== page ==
Screw-flation and the Gold Super-Spike

Montreal, Canada

The next phase of the gold bull market will take prices to levels unfathomed by the bears as a full-fledged currency crisis rocks the financial system. This is already happening before our very eyes as the debt-infested West grapples with the debt super-cycle amid austerity in Europe and out of control spending in the United States.

To date, the U.S. dollar and EUR bear markets have been controlled declines. The dollar has been declining since 2001 against just about everything while the EUR has been going down vis-à-vis gold since 2005. Until this year, even the Swiss franc has been declining against gold since 2005.

Unlike silver and palladium, gold prices have not enjoyed a super-spike phase. And that’s great news to gold-bugs because the eleven-year bull market has thus far been a controlled affair without dramatic moves up or down. Gold has not logged a losing calendar year since 1999.

The bull market might be somewhat uninspiring this year as the gold price hovers around $1,500 to $1,550 after hitting a nominal record high in April. But boring bull markets are the best. This one has been measured and that’s just fine with me.

Yet I suspect that gold’s greatest gains still lie ahead as another round of asset purchases and accommodative monetary policies come to fore in the OECD. Most pundits believe Bernanke will hand over the economy to its own devices this summer; I highly doubt it.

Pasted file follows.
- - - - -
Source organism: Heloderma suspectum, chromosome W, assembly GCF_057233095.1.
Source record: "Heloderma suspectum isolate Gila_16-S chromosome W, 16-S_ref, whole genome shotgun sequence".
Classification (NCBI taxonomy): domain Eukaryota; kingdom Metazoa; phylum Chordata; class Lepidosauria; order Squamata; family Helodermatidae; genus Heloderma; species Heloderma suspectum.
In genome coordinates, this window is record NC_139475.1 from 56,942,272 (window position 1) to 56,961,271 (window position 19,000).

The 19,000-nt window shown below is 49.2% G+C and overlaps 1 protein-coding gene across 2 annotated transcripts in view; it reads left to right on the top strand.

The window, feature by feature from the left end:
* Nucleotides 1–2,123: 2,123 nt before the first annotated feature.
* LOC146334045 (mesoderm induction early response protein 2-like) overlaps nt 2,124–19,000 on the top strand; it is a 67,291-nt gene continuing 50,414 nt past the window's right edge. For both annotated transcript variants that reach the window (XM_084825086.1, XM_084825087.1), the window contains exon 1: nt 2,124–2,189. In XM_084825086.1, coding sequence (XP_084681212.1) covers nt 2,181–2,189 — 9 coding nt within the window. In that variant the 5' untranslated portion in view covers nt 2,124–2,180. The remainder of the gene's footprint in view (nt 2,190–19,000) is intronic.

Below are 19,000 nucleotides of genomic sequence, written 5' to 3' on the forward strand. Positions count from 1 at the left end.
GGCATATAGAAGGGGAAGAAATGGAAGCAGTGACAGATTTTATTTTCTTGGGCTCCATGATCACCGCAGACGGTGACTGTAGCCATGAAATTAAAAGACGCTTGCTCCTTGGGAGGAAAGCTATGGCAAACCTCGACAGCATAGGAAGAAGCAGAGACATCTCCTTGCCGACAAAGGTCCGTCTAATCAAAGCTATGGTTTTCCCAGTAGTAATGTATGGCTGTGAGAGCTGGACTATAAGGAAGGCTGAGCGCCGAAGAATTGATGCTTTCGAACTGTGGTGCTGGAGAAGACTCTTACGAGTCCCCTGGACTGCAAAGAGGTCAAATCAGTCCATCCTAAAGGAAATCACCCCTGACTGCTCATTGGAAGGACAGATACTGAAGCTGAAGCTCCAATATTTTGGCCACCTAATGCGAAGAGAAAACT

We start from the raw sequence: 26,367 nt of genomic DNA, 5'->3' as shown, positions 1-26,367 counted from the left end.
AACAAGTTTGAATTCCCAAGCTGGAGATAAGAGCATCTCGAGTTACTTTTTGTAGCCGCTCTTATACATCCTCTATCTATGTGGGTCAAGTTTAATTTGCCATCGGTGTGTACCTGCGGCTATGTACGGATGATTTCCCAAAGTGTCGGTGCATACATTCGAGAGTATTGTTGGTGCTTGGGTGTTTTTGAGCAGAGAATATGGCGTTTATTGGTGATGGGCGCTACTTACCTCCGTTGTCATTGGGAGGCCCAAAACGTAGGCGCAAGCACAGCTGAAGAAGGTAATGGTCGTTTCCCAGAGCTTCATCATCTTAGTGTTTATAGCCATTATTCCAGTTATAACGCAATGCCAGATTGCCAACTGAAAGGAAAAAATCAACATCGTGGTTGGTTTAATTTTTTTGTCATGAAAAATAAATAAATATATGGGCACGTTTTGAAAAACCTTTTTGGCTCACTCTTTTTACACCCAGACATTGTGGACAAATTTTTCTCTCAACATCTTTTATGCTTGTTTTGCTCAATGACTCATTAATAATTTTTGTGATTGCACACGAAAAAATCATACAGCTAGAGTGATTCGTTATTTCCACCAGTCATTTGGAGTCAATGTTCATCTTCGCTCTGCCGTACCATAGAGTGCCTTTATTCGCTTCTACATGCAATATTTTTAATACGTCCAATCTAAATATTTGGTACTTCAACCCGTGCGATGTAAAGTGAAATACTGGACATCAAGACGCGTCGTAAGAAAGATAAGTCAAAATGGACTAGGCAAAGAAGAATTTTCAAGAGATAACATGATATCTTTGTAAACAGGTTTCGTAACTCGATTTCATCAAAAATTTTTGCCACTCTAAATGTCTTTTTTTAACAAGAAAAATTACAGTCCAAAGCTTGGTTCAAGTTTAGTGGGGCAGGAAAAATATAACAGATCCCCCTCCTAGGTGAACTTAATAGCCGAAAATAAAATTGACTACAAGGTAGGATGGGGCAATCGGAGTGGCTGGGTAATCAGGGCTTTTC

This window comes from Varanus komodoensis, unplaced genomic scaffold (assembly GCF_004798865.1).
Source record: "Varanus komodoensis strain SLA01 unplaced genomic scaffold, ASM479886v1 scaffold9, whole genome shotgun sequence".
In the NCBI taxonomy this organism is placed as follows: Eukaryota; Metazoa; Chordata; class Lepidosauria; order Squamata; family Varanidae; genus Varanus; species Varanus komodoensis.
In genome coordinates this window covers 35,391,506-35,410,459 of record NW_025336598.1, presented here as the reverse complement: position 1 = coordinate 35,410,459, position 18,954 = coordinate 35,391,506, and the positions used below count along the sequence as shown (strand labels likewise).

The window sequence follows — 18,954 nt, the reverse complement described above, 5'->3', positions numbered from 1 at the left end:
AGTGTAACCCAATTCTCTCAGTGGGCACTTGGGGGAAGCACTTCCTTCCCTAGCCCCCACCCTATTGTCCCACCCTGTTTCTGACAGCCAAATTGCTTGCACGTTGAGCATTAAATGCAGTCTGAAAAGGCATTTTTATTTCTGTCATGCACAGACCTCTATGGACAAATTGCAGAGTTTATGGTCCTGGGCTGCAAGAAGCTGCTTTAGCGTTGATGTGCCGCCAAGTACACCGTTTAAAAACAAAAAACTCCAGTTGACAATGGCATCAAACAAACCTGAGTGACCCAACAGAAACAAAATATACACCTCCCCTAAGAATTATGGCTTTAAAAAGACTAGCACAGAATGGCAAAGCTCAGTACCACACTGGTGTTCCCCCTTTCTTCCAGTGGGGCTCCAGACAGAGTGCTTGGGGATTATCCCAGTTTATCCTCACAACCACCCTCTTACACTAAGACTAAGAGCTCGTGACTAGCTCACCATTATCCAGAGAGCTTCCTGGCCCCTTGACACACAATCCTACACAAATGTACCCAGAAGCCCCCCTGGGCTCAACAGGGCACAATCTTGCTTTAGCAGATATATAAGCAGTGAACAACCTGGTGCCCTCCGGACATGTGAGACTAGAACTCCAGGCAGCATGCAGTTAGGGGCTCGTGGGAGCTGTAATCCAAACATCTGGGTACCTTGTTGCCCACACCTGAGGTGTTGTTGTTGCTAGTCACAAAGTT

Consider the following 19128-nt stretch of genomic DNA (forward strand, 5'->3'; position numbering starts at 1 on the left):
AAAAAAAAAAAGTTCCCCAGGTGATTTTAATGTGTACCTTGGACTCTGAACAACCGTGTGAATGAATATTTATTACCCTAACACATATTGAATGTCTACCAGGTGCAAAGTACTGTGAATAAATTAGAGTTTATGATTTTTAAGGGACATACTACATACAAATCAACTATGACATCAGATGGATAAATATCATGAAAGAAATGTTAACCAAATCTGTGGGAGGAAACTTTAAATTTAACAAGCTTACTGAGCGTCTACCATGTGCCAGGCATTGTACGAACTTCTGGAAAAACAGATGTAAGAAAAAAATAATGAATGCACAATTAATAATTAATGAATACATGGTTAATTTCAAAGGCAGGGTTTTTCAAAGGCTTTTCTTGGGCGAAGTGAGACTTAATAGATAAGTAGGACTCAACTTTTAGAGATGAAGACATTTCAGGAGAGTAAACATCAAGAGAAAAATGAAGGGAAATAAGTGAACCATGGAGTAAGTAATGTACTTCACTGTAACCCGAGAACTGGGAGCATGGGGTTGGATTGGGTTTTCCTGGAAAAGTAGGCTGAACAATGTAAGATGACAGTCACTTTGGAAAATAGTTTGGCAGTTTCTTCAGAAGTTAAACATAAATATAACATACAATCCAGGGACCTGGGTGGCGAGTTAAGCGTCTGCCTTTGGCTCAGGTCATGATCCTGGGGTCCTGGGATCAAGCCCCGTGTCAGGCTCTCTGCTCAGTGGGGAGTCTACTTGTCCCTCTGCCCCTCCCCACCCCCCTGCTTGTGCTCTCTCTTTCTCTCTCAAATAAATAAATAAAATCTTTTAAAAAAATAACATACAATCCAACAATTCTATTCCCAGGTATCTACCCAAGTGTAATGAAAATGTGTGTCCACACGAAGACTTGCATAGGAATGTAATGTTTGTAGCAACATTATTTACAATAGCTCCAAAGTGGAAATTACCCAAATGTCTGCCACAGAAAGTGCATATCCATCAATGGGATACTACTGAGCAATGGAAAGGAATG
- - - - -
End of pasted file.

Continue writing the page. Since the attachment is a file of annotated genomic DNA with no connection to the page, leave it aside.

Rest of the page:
The global economy has weakened once again since April with China and other growth engines in the emerging markets losing momentum. Inflation has been running hard in these countries and central banks, for the most part, remain behind the inflation curve. Real or inflation-adjusted interest rates in Asia remain negative.

In the West, the ongoing cycle of debt de-leveraging or the credit crisis hangover, remains in force, draining the growth cycle and inflicting pain on the middle class as jobs remain hard to find. Governments need inflation. The ECB is lost as the Germans fight for higher rates while the rest of the EMU struggles with asset deflation. It’s a nightmare scenario.

It’s very possible that the United States and even Europe will commence another round of asset purchases this fall or next winter, if the global economy heads into a double-dip recession.

A toxic mix of declining housing values (deflation) and high inflation for goods and services is causing “screw-flation,” or an environment of falling inflation-adjusted incomes and the rising cost of living. This is not what we saw in the 1970s, but it’s sure ugly. The poor, unsuspecting man on the street is just beginning to learn what this means. The implications are a loss of purchasing power and the “beginning of the end” of the post-WW II American Dream.

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